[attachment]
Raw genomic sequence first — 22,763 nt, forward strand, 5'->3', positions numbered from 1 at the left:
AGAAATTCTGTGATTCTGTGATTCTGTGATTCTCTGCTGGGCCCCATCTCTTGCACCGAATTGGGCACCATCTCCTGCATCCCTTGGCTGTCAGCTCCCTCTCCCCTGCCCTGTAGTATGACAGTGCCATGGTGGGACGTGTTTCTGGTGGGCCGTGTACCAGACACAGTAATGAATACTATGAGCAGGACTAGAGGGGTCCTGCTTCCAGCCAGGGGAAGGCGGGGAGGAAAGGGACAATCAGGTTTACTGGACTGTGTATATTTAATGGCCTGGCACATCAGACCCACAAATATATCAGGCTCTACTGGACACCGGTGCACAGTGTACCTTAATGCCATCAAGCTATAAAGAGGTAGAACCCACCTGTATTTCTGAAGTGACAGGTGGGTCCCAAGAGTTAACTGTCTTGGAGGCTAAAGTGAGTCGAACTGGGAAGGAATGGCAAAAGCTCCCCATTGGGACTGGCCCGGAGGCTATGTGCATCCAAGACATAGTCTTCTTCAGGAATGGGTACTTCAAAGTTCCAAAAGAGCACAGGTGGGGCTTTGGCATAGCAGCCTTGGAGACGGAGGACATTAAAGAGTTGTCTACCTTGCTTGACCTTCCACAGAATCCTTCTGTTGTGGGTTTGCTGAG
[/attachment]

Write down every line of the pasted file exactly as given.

Raw genomic sequence first — 22,763 nt, forward strand, 5'->3', positions numbered from 1 at the left:
AGAAATTCTGTGATTCTGTGATTCTGTGATTCTCTGCTGGGCCCCATCTCTTGCACCGAATTGGGCACCATCTCCTGCATCCCTTGGCTGTCAGCTCCCTCTCCCCTGCCCTGTAGTATGACAGTGCCATGGTGGGACGTGTTTCTGGTGGGCCGTGTACCAGACACAGTAATGAATACTATGAGCAGGACTAGAGGGGTCCTGCTTCCAGCCAGGGGAAGGCGGGGAGGAAAGGGACAATCAGGTTTACTGGACTGTGTATATTTAATGGCCTGGCACATCAGACCCACAAATATATCAGGCTCTACTGGACACCGGTGCACAGTGTACCTTAATGCCATCAAGCTATAAAGAGGTAGAACCCACCTGTATTTCTGAAGTGACAGGTGGGTCCCAAGAGTTAACTGTCTTGGAGGCTAAAGTGAGTCGAACTGGGAAGGAATGGCAAAAGCTCCCCATTGGGACTGGCCCGGAGGCTATGTGCATCCAAGACATAGTCTTCTTCAGGAATGGGTACTTCAAAGTTCCAAAAGAGCACAGGTGGGGCTTTGGCATAGCAGCCTTGGAGACGGAGGACATTAAAGAGTTGTCTACCTTGCTTGACCTTCCACAGAATCCTTCTGTTGTGGGTTTGCTGAG